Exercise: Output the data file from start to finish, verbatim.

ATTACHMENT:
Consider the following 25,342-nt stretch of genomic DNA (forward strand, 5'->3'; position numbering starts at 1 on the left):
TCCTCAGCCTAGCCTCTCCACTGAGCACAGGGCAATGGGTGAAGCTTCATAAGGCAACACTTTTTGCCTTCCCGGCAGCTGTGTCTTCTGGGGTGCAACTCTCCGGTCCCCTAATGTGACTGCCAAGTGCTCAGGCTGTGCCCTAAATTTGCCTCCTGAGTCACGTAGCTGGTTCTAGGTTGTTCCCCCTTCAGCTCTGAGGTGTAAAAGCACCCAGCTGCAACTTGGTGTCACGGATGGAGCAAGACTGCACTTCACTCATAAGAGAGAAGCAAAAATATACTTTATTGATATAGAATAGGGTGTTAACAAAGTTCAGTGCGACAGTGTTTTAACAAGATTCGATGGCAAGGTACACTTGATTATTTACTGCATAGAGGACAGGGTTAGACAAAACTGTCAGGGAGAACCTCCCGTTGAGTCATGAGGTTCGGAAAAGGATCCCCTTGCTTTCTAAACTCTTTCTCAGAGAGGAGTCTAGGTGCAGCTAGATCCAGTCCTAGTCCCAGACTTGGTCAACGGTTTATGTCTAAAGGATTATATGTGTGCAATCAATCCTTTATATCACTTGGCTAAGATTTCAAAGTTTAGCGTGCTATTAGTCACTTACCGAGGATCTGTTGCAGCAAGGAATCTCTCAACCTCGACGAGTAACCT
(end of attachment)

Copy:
Consider the following 25,342-nt stretch of genomic DNA (forward strand, 5'->3'; position numbering starts at 1 on the left):
TCCTCAGCCTAGCCTCTCCACTGAGCACAGGGCAATGGGTGAAGCTTCATAAGGCAACACTTTTTGCCTTCCCGGCAGCTGTGTCTTCTGGGGTGCAACTCTCCGGTCCCCTAATGTGACTGCCAAGTGCTCAGGCTGTGCCCTAAATTTGCCTCCTGAGTCACGTAGCTGGTTCTAGGTTGTTCCCCCTTCAGCTCTGAGGTGTAAAAGCACCCAGCTGCAACTTGGTGTCACGGATGGAGCAAGACTGCACTTCACTCATAAGAGAGAAGCAAAAATATACTTTATTGATATAGAATAGGGTGTTAACAAAGTTCAGTGCGACAGTGTTTTAACAAGATTCGATGGCAAGGTACACTTGATTATTTACTGCATAGAGGACAGGGTTAGACAAAACTGTCAGGGAGAACCTCCCGTTGAGTCATGAGGTTCGGAAAAGGATCCCCTTGCTTTCTAAACTCTTTCTCAGAGAGGAGTCTAGGTGCAGCTAGATCCAGTCCTAGTCCCAGACTTGGTCAACGGTTTATGTCTAAAGGATTATATGTGTGCAATCAATCCTTTATATCACTTGGCTAAGATTTCAAAGTTTAGCGTGCTATTAGTCACTTACCGAGGATCTGTTGCAGCAAGGAATCTCTCAACCTCGACGAGTAACCT